Leon ZS6LMG got a strong signal close to O.R.Tambo airport cargo area and asked ICASA to assist (as HAMNET does not have the power to enter premises and has to rely on the goodwill of people to open if asked).

ICASA came out and started looking for this signal source and found that the signal origin was not at the airport but more to the west. On Friday the 16th Henry ZS6IIX used a 7 element UHF Yagi and a USRP SDR from his home and got a bearing of the source. He then used a 3 element Yagi just to confirm that the signal was not a reflection off a building or any other structures.

The signal was coming from the North West.

On Saturday at the HAMNET meeting he suggested that somebody close to the Magaliesberg area be asked to drive out there and see if the signal was coming from that side. Awie ZS6AVI, staying in the Randburg area, volunteered to drive out that way on Monday before going to work and there he found a very very strong signal at Hekpoort School (even with the antenna removed from his mobile radio).

On Wednesday Henry ZS6IIX drove out to Hekpoort armed with a R&S FH3 Spectrum Analyser, a USRP SDR, a 100 dBm attenuator, a Dell Laptop and other odds and ends. He did a RF simulation and found the source to up the mountain. He and Leon informed ICASA, whose inspector confirmed the location and contacted the owners of the site.

It turned out that the interference was caused by an Airband transmitter whose PTT locked on after load shedding and the generator had kicked in. The owners went out and switched off the transmitter.

Brian notes that the strong signal on a high site caught a lot of interference experts out, and that Team Interdiction is adjusting its protocols for engaging strong signal interference.

On behalf of HAMNET Gauteng, Brian thanks all the pilots and aviation personnel that gave feedback on the areas of interference. Special thanks are due to the ARCC Chief for collating the pilot reports and feeding it to Team Interdiction.

And thank you Brian for that welcome report from Gauteng, compiled by Henry Rood ZS6IIX. My apologies for not listing the names and call signs of all seventeen HAMNET members involved.

The amateur radio fraternity as well as the radio astronomy fraternity has lost a giant of a man, with the passing, at age 95, of Emeritus Professor Gordon Pettengill, W1OUN. He was the former Professor of planetary physics and former director of the MIT Centre for Space Research, and a great pioneer in radio astronomy.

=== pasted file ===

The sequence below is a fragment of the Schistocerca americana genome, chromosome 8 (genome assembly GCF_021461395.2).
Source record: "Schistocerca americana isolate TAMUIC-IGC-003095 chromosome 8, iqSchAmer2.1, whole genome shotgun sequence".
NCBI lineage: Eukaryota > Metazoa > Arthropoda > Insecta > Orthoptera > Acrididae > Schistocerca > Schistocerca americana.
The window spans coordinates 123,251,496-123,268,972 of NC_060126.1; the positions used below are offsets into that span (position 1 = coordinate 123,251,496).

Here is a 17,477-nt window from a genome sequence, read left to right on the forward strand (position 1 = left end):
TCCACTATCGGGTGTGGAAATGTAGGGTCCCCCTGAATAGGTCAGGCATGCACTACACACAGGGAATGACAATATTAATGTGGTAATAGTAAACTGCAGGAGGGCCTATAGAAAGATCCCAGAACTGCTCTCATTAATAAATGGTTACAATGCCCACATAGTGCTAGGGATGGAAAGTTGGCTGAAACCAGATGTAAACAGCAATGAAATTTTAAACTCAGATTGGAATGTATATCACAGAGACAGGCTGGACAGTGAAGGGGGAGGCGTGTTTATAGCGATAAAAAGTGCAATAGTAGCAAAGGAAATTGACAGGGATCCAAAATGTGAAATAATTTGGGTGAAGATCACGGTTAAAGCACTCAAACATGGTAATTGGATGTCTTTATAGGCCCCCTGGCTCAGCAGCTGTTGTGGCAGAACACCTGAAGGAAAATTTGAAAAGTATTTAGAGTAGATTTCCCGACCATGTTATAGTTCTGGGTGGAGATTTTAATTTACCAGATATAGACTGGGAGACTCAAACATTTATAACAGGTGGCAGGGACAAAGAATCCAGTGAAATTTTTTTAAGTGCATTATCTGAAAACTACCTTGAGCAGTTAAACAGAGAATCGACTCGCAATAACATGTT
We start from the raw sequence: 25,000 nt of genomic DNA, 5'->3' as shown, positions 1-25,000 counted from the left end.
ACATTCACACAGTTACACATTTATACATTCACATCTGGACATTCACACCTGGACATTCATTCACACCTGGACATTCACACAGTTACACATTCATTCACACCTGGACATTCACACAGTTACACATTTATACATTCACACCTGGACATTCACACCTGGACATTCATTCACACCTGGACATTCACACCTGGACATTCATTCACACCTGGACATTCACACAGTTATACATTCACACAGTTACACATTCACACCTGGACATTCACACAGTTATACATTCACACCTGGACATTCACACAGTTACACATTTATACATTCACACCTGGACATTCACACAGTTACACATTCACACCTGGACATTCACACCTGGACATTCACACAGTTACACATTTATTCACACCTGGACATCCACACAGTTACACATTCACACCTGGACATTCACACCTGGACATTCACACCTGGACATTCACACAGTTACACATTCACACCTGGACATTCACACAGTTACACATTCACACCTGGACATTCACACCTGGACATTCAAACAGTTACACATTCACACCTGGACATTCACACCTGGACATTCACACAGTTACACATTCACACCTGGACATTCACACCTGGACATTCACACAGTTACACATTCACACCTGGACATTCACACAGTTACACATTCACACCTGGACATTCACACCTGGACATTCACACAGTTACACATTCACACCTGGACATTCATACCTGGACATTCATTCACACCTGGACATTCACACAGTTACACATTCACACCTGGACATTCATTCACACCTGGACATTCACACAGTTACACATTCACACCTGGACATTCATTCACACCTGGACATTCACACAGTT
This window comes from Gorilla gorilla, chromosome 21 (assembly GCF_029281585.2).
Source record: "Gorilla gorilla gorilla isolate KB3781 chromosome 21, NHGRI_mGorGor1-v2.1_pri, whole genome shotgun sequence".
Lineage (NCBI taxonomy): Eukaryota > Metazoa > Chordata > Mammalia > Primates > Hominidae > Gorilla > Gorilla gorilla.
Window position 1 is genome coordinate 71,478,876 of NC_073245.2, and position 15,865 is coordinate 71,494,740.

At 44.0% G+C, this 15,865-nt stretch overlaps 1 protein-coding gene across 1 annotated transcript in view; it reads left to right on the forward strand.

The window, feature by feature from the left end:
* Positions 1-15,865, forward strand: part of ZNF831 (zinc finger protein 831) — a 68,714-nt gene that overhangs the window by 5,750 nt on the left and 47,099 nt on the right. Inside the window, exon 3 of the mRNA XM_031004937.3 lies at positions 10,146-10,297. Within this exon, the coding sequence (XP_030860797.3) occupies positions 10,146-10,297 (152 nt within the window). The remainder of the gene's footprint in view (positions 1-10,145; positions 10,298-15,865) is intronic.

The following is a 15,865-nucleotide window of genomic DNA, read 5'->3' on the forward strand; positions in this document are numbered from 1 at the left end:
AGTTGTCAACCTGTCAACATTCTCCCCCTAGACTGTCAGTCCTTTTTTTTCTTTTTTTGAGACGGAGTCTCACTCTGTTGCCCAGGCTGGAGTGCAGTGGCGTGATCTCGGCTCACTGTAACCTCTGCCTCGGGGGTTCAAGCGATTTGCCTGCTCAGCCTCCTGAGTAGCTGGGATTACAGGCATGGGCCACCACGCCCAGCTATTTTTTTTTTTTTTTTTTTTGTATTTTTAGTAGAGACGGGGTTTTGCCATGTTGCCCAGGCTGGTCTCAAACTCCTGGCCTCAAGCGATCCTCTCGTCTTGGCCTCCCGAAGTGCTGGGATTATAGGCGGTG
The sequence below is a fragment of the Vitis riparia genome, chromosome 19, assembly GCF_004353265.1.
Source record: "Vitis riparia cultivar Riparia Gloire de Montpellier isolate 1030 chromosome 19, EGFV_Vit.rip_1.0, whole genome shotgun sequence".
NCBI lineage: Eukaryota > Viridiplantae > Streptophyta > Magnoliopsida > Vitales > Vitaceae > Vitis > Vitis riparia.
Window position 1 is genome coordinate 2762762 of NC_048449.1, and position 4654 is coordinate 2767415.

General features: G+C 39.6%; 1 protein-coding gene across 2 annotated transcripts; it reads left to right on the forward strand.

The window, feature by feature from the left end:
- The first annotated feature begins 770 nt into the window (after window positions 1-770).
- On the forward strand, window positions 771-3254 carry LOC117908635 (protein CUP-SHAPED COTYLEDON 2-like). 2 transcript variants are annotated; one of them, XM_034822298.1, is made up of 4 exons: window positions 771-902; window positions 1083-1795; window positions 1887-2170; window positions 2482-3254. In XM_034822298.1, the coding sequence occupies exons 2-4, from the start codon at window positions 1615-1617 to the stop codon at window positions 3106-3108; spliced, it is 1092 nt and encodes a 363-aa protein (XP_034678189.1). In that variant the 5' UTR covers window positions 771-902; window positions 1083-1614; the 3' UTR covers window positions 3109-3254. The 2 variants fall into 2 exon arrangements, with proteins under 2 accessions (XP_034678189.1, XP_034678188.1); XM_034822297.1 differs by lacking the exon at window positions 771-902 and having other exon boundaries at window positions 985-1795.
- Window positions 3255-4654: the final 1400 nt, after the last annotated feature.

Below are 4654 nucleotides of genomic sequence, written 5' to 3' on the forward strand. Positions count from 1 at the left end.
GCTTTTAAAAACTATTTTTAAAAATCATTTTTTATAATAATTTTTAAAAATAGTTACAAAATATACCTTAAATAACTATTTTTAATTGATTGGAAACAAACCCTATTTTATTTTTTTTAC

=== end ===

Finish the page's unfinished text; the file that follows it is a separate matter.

Pettengill pioneered the use of radar for planetary astronomy applications, making ground-breaking observations of the moon, the inner planets, and other solar system objects. His work was instrumental in the development of multiple NASA missions including the Apollo moon missions and the Mariner 2, Pioneer, and Magellan missions to Venus.

Interested in matters electronic since the age of six, he acquired his amateur licence in his teens, but his studies in Physics at MIT were interrupted by
World War 2. He finally finished his Ph.D in high-energy physics in 1955.

He returned to MIT just as a special government-funded experimental missile-tracking radar system was being built there, and with it, he made break-through observations in the developing field of radio astronomy. He aimed the system at Venus, and measured its distance by radar, recalibrating the astronomical unit by three orders of magnitude. He was able to generate a 2D radar map of the moon, used by NASA to plan future Apollo landings.

In 1963, he moved and eventually became director of the new Aricebo Radio Observatory in Puerto Rico. He helped with the installation of the powerful radar transmitter used to measure Mercury’s period of rotation, and also described surface properties of several asteroids and comet nuclei.

There were not many awards he did not win, but he retired in 1995, and pursued his hobbies of ham radio and bird-watching. Quaintly, he is quoted as being survived by his wife, two children, two grand-daughters, and an asteroid named 3831 Pettengill!

Not many of us will be able to boast something like that.

Thanks to MIT News for this abbreviated version of his obituary.

This is Dave Reece ZS1DFR reporting for HAMNET in South Africa.

HAMNET Report 30th May 2021

India is in the wars again. They are now experiencing a second Tropical Cylone, Cyclone YAAS-21, this one moving northwards in the Bay of Bengal, and striking India close to the Border with Bangladesh.

It came ashore over the northern coast of Odisha on 26th May, with flooding also in West Bengal, closing airports and forcing cancellation of train services. At least 22000 houses were damaged, 15000 people displaced, some deaths reported, and continuing heavy rain and thunderstorms forecast for all the northeastern states of India. Ten million people were in the path of the storm and its peripheral wind and rain.

YAAS forced the evacuation of more than 1.2 million people in the eastern states of West Bengal and Odisha.